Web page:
An automated backup regime for a small SQL Server database

I am making this post to show how to make a simple automated backup regime for a relatively small SQL Server (I am using SQL Server 2008 R2 Express Edition) database. I am doing so, because when I was looking for some inspiration for doing this myself I found it quite hard to get all the information together in one place. I hope this is of use to someone.

The database itself is supporting a small business and will typically have transactions that alter it only during the day. The database itself is currently about 150MB big and a full backup takes less than a minute. It replaces an Access database which is being backed up daily. As a result of that, I decided not to bother with differential backups, and instead take a full backup daily. But I believe we can do better (than with Access) with respect to data security, so I am using the full backup mode on the database and taking transaction log backups. For convenience, I take one just before business starts for the day at 8:00am, and repeat the process every 4 hours (at Midday, 4:00pm and at 8:00pm) until business is shut. Because this is the Express Edition of SQL Server I am scheduling the backups using the standard Windows task scheduler.

SQL Server backup regime allows to put multiple backups inside a single file if so desired, but I couldn’t really see the point. If I have a single file for each backup with a naming convention that tells me what time the backup was taken (and what type it is) then managing the files manually (copying, archiving into longer term storage etc etc) is so much easier. I decided therefore to use the following convention when naming files.

The daily backup is named PASLyyyymmdd_DB.bak where yyyy represents the year, mm the month and dd the day that the backup was taken. Similarly the transaction log backup is named PASLyyyymmddThh_LOG.bak where the yyyy,mm and dd markers mean the same as for the daily backup, but in addition there is a hh marker that represents the hour (in 24 hour clock terms) that the backup was taken.

I decided that I would keep backups around for 5 days, giving plenty of time for other scheduled (or otherwise) tasks to select an appropriate set for longer term storage.

The database files themselves are stored on the D: drive on the server, so I decided to make the backups on the C: drive. This gives some protection against disk failure, but not against total machine failure. You should use your own judgement as to where to locate your own backups. [Locations of backups are set as parameters in the BAT files controlling them]

I make use of the sqlcmd utility that comes with SQL Server to execute Transact-SQL statements to actually perform the backups, but these are encased in standard Windows BAT files to set up parameters etc. It is the BAT file that is added to the task scheduler. A special SQL Server Login called a_backup has been given db_backupoperator privileges in the database.

Firstly the daily backup BAT file

:: Daily Backup of SQLSERVER databases

:: AKC 30 Apr 2011

::



:: Set environment variables

SET SQLCMDPASSWORD=xxxxxx
SET BACKUPDIR=C:\backups\db\

SET SCRIPTDIR=D:\Public\DB\batch_scripts\



:: Issue backup commands from a sql script

SQLCMD -U a_backup -S SERVER\SQLEXPRESS -i %SCRIPTDIR%daily_backup.sql



:: Tidy Up Old Backup Files (keep for 5 days)



FORFILES /P %BACKUPDIR% /S /M "*.bak" /D -5 /C "cmd /c del @path"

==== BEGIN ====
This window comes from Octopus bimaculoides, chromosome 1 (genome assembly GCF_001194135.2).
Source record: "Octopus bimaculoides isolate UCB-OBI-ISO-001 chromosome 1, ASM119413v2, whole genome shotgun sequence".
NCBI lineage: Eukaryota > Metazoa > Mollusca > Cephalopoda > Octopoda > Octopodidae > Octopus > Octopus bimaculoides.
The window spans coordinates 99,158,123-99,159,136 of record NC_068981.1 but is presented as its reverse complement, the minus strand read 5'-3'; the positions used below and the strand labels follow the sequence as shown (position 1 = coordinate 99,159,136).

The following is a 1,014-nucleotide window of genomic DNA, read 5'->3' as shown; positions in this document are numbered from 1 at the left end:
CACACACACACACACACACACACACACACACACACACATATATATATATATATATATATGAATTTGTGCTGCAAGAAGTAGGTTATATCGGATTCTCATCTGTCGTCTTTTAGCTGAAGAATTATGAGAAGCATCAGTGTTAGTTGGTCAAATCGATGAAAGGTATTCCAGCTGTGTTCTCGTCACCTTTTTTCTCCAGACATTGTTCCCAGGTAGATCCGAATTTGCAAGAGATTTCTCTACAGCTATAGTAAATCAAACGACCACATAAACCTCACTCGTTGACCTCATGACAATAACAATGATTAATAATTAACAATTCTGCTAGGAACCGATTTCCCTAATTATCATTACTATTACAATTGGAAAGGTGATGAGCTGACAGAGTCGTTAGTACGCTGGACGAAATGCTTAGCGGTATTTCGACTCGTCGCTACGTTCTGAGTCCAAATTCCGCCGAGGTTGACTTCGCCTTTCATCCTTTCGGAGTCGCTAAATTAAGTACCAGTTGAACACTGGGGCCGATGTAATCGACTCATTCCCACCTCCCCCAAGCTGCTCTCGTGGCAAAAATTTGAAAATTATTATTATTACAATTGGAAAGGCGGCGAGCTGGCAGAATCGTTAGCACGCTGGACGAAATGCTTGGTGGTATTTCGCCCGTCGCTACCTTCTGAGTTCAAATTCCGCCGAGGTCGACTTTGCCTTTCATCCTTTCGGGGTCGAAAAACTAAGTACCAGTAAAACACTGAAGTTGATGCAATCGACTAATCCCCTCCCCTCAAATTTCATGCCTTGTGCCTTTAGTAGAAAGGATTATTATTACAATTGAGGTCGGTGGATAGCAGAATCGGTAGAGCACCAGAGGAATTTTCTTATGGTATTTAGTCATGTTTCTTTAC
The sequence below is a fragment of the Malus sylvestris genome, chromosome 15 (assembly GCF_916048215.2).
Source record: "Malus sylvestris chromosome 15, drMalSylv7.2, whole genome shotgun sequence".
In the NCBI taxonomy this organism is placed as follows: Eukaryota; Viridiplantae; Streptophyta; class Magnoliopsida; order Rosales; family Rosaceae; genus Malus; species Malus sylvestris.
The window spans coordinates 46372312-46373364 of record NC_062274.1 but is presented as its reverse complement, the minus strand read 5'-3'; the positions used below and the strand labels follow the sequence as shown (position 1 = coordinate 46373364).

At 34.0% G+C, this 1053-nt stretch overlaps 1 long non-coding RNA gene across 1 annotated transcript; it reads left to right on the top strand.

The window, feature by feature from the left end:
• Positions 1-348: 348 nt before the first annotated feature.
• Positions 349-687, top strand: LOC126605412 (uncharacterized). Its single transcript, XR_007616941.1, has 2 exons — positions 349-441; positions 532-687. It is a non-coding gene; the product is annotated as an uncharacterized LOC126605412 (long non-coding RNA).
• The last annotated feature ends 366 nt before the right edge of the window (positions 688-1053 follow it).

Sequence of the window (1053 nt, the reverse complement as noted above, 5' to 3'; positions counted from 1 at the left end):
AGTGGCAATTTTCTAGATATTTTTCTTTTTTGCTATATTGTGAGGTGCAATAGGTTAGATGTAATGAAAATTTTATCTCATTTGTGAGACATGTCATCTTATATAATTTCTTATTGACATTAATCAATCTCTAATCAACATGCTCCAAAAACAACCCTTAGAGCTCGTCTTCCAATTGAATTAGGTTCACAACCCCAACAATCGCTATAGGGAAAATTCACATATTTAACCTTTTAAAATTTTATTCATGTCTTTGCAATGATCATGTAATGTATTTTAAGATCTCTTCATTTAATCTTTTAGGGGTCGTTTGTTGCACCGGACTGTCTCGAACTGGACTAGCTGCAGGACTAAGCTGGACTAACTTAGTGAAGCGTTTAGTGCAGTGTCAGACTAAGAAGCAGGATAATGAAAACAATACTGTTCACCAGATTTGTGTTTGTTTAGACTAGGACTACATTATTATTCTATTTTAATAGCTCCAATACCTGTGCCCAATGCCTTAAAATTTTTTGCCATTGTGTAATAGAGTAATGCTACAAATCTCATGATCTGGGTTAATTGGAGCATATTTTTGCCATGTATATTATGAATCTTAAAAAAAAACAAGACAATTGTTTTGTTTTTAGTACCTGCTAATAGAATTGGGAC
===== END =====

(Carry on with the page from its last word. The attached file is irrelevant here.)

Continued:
and the related daily backup script

DECLARE @thistime nvarchar(25);

DECLARE @filename nvarchar(255);

SET @thistime = CONVERT(nvarchar,GETDATE(),126);

SET @filename = "$(BACKUPDIR)" + N'PASL' + SUBSTRING(@thistime,1,10) + N'_DB.bak';



BACKUP DATABASE DB_live

    TO DISK = @FILENAME

    WITH INIT;

GO

Notice the use of the FORFILES command in the BAT file. You need to check the version of this utility command that your server has – it has been configured to delete each file with an extension *.bak older than 5 days. You may need to alter the mask (‘*.bak’) if you have other files you wish to preserve in your backup directory

Here are the similar files for the transaction log

:: Transaction Log Backups of SQLSERVER databases

:: AKC 30 Apr 2011

:: Run at reasonably spread out times of the day 



:: Set environment variables

SET SQLCMDPASSWORD=xxxxxx
SET BACKUPDIR=C:\backups\db\
SET SCRIPTDIR=D:\Public\DB\batch_scripts\



:: Issue backup commands from a sql script

SQLCMD  -U a_backup -S SERVER\SQLEXPRESS -i %SCRIPTDIR%tlog_backup.sql

DECLARE @thistime nvarchar(25);

DECLARE @filename nvarchar(255);

SET @thistime = CONVERT(nvarchar,GETDATE(),126);

SET @filename = "$(BACKUPDIR)" + N'PASL' + SUBSTRING(@thistime,1,10) + SUBSTRING(@thistime,11,3) + N'_LOG.bak';



BACKUP LOG DB_live

    TO DISK = @FILENAME

    WITH INIT;

GO

All that remains now is to schedule the two BAT files in the Windows Task Scheduler. For the full backup, schedule the batch file to run daily and set the start time to whatever you wish (I used 4:00am). For the transaction log backup set to run daily, with a start time of 8:00am. Then set it to repeat every 4 hours up to 13 hours duration

Note: This seemed easy with the task scheduler on Windows Server 2003, I am not sure if it works as easily with Windows 7, there was not a drop down box for 4 hour although it is possible to type in 4 hours directly into the drop down area. I have typed it in in Windows 7, but not tested it works. The alternative is to just schedule multiple daily tasks which don’t repeat, but start them 8:00am, Midday, 4:00pm and 8:00pm respectively

Author: Alan

I am Alan Chandler.

2 thoughts on “An automated backup regime for a small SQL Server database”

  1. Nice One ! Very Well Put. Is there a way to compress the backup file so that we can save diskspace and probably the time to transfer the backup files to a long term storage

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